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Kuwait drops dollar peg... Finally!

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KUWAIT: Kuwait unshackled its dinar from the tumbling US dollar yesterday and switched the exchange rate mechanism to a basket of currencies, throwing plans for currency union with other Gulf Arab oil producers into disarray. Kuwait's central bank, which battled speculators for weeks to defend the peg, said the dollar's slide against other currencies had forced it to break ranks with fellow Gulf states to contain inflation from the rising cost of some imports. The value of the dinar immediately jumped from 289.14 fils to the dollar to 288.01 fils on the news.

The move stunned Gulf currency markets and volumes dried up. The impact would be clearer today when international markets open, said Steve Brice, chief middle east economist at Standard Chartered Bank in Dubai. Oman and Bahrain, the two smallest Gulf economies, and Saudi Arabia, the largest Arab economy, said they planned to stand by their pegs. There was no comment from the central bank of the United Arab Emirates, whose currency could take centre stage today as prospects for a single currency evaporate.

Kuwait was still committed to monetary union, the central bank governor said in a statement, after changing the dinar's rate to $0.228806, an appreciation of about 0.37 percent. "The massive decline in the dollar's exchange rate against main currencies ... has contributed to the increase in local inflation rates and this step is part of the central bank's efforts to curb inflationary pressure," Sheikh Salem Abdul-Aziz Al-Sabah said in a statement carried by state news agency KUNA.

When Kuwait switched to the dollar peg in 2003 it set the exchange rate at 299.63 fils but allowed it to fluctuate 3.5 percent. The margins were set between a maximum of 310.11 fils and a minimum of 289.14 fils, a level reached last year following the sharp drop of the dollar against major international currencies. Sheikh Salem said the switch will provide more flexibility in setting the exchange rate, thus boosting the ability of the domestic economy to "absorb the impact of sharp fluctuations in the exchange rates of major currencies."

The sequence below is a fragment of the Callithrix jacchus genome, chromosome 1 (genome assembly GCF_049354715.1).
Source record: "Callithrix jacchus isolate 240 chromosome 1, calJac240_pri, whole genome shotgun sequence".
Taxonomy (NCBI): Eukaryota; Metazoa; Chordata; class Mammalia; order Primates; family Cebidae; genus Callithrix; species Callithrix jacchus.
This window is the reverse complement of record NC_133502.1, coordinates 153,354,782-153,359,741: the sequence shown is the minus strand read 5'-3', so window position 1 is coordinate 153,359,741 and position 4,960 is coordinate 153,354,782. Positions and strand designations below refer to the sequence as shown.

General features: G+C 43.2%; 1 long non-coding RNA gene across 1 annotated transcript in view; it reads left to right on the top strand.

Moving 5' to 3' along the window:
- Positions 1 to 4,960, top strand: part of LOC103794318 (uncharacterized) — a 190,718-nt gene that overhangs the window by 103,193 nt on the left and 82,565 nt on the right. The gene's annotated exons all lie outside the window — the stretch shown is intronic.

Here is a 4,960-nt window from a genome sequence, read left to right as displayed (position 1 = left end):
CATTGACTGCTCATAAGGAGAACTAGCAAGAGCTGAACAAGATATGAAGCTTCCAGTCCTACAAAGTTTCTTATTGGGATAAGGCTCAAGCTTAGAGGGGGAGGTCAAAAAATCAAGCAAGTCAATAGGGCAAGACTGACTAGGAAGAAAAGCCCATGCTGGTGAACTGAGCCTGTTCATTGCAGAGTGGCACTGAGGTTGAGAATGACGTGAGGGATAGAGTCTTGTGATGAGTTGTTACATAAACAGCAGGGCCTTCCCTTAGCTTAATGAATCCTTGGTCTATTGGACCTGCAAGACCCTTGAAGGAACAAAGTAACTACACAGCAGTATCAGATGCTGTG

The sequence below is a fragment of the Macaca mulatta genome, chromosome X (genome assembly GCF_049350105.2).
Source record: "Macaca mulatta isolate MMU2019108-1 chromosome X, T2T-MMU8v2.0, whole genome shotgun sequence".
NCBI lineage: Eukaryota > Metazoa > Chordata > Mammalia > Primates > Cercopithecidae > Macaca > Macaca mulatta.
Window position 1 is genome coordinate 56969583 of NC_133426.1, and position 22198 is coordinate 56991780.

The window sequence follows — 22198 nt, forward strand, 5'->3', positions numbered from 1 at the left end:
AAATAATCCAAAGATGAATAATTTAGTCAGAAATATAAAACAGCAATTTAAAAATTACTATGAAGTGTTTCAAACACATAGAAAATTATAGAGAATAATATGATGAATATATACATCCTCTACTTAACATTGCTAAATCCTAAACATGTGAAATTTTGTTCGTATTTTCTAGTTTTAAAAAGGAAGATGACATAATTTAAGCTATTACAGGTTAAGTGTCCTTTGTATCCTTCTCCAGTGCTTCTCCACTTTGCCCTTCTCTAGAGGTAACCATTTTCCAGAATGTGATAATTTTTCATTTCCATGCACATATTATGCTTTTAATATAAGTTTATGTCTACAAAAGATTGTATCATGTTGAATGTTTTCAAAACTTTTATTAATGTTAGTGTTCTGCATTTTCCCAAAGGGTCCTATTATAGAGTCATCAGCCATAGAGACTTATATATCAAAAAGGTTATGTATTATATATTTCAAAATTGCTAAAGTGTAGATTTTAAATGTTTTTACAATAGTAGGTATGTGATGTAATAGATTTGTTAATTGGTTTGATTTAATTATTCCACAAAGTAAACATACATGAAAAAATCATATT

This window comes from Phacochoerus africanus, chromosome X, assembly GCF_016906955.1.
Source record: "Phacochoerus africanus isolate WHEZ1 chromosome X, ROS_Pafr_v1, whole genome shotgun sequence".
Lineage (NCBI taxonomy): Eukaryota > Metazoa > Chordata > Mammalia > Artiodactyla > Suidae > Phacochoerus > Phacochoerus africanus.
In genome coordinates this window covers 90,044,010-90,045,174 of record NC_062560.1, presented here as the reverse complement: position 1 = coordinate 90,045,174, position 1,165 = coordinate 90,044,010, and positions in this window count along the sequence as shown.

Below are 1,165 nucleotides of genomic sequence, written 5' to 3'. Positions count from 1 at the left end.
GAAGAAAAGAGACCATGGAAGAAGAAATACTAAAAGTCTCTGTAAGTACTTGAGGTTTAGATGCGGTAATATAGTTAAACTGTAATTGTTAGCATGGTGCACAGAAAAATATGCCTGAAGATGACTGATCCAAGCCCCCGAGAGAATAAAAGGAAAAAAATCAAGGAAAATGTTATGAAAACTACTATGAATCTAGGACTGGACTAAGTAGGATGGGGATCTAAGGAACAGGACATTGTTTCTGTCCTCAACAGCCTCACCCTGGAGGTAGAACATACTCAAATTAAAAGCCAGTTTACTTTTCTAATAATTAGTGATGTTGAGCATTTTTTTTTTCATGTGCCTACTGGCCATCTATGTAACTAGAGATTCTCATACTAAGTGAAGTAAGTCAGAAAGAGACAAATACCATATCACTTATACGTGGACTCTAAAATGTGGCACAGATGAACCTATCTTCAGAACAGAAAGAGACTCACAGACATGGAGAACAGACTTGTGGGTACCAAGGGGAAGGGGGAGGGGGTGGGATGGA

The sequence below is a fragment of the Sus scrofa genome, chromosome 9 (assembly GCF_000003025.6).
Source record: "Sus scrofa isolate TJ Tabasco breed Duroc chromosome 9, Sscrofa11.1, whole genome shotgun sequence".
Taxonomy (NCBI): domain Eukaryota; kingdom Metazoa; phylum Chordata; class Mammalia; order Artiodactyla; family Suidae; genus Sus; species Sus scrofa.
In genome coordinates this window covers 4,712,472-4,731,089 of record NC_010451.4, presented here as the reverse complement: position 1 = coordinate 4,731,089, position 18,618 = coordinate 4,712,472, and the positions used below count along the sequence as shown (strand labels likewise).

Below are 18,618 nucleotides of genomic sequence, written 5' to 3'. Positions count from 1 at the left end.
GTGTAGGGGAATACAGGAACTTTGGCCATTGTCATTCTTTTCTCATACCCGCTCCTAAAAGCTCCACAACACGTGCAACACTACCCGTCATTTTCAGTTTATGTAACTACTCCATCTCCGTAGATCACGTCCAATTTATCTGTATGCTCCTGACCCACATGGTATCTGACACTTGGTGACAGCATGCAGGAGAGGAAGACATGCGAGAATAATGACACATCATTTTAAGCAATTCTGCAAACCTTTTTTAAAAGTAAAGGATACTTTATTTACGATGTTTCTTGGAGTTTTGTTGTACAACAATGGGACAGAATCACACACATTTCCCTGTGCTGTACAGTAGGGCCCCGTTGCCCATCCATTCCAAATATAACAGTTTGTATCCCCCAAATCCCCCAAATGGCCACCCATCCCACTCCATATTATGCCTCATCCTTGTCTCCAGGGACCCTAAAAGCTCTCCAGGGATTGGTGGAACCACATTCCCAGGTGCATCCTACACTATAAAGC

Kuwaiti economist Hajjaj Bukhdour said the decision will help reduce "imported inflation". "The decision will effectively reduce the value Kuwait pays for its imports from countries other than the United States, thus reducing the rate of imported inflation," Bukhdour told AFP. The planning ministry said last week that the inflation rate reached 5.1 percent in the first quarter compared to 3.1 percent last year, but Bukhdour said he believed the actual rate was higher than eight percent. Bukhdour said Kuwait's measure reflected difficulties faced by the alliance to achieve their target by 2010, especially after Oman had announced it will not be able to meet the target date.

Kuwait was named as the top candidate for a revaluation in a Reuters poll of analysts in March and markets piled pressure on the dinar, betting the central bank would allow an appreciation as the dollar slid to record low against the euro in April. But the actual decision to abandon a dollar peg adopted in 2003 to prepare for monetary union caught markets and fellow central bankers unawares. "At the Central Bank of Oman we did not know about this," the bank's Executive President Hamood Sangour Al-Zadjali told Reuters by telephone from Muscat. "There was a position by the leaders of all Gulf countries to remain pegged to the dollar and we have abided by that decision," he said.